[Roberto Piva] got his hands on one of these early digital media players, a KiSS DP-500 circa 2003, and decided that it was too unique to send off to the recycling center. Not only was he curious about what made it tick, but he thought it would be interesting to try converting it into a Raspberry Pi powered streaming media player. One might say there’s something almost perverse about taking the carcass of one of these devices and stuffing it full of the same technology that made it obsolete in the first place, but who are we to judge?
Upon opening the vintage set top box, [Roberto] was immediately struck by how empty the thing was. He got the impression the device was a rush job, pushed out to capitalize on a relatively short-lived trend. Looking at it, we have to agree. It’s almost as though they got a deal on some old VCR chassis laying around in a warehouse someplace and decided to stick some (at the time) modern electronics in it. It even uses what appears to be a standard IDE optical drive rather than something purpose built.
[Roberto] hoped that he could tap into the player’s original power supply, but upon testing found that it wasn’t quite up to the task to reliably running a modern Pi. So into the cavernous enclosure went a powered USB hub, which he wired up to the original power switch on the player’s front panel. The original PSU couldn’t handle the Pi, but it does work nicely to spin up an IDE hard drive that he mounted to the top of the optical drive with zip ties.
This was enough to get a nice Kodi set top box that’s capable of pulling media from the Internet or the internal HDD, but [Roberto] has more plans for the future. He wants to try and get the optical drive working through a USB-to-IDE adapter so the device can come full circle and once again play burned discs full of video files, and mentions he would like to reverse engineer the front panel and IR receiver to control Kodi.
[Rohit Gupta] is back with a plotter made from scrap CD drives and an old RC servo. [Rohit] is working on hacks to create CNC machines and sharing his activities with the world. His CNC design calls for salvaged stepper motors so he first built a device for testing them. You’ve got to admire his use of the language. He named his plotter project ‘Sketchy’ and his motor tester is called ‘Easy Peasy’.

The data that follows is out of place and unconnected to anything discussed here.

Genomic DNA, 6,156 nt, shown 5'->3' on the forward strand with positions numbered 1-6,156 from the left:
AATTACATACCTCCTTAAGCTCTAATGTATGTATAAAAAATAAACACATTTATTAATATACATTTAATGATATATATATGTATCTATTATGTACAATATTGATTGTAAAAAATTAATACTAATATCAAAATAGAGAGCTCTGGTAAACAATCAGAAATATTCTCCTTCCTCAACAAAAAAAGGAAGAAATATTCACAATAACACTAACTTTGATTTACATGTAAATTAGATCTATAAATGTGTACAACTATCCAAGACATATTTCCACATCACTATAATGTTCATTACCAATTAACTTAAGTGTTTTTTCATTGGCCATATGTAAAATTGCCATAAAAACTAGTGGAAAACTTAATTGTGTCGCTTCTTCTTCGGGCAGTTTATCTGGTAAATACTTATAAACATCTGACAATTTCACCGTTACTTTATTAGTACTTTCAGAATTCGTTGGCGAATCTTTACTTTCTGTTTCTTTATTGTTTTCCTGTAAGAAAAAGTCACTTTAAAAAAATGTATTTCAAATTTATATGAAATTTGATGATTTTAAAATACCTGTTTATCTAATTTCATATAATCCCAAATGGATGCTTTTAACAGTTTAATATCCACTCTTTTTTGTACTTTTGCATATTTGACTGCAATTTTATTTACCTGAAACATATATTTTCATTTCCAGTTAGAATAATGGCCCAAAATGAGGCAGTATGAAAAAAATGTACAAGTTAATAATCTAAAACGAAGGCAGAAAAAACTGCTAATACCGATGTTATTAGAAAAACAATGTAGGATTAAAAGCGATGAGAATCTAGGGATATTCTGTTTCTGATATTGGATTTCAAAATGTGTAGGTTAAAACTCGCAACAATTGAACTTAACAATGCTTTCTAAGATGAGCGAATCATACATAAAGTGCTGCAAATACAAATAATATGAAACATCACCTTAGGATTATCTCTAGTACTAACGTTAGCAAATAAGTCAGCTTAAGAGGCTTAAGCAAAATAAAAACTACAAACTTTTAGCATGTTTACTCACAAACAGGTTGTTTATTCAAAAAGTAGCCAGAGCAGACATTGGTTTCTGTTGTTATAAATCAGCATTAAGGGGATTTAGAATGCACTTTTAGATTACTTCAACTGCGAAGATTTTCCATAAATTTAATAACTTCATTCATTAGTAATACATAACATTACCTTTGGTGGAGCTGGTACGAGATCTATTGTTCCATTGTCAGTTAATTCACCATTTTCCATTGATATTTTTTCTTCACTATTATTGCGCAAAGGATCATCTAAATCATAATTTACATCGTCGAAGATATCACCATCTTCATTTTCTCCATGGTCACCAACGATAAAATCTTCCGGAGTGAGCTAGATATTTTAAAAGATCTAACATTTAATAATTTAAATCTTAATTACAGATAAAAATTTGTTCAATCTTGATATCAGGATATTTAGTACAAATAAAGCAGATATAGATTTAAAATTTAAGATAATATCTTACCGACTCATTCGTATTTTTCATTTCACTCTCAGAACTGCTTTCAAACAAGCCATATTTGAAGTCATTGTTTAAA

After finding some CD drives at the scrap pile he tore them down to test with Easy Peasy. The raw materials for the frame came from a wooden crate for an AC unit but he didn’t just start cutting it up. Nope, first he created plans with CAD; now that’s a hack you have to admire.
With the steppers tested working, and the base build under way he moved onto the control system. Originally the hardware was demonstrated using an MSP430. This worked, but a flaw in the hardware design was found. With the pen attached directly to the servo horn, it would draw a long line when being rotated away from the drawing position.
The fix is a replacement servo setup which lifts the pen up instead of rotating it. But that showed that the drawing surface wasn’t smooth. The pen kept missing places or getting caught and destroyed. The use of a spring loaded pen solved this issue. Success!
One further change migrated away from the MSP430 in favor of an Arduino Pro Mini in order to use a GRBL library instead of the g-code generator which was performing questionably. Since he likes Hackaday so much one of his first attempts with the final version of Sketchy was our logo, shown in the video after the break.
It wasn’t that long ago that wanting to own your own 3D printer meant learning as much as you possibly could about CNC machines and then boostrapping your first printer. Now you can borrow time on one pretty easily, and somewhat affordably buy your own. If you take either of these routes you don’t need to know much about CNC, but why not use the tool to learn? This is what [Wootin24] did when building a 3D printed plotter with DVD drive parts.
Plotters made from scrapped floppy, optical drives, and printers are a popular hand, and well worth a weekend of your time. This one, however, is quite a bit different. [Wootin24] used the drives to source just the important parts for CNC precision: the rods, motors, motors, and bearings. The difference is that he designed and 3D printed his own mounting brackets rather than making do with what the optical drive parts are attached to.
This guide focuses on the gantries and the mechanics that drive them… it’s up to you to supply the motor drivers and electrical side of things. He suggests RAMPS but admins he used a simple motor driver and Arduino since they were handy.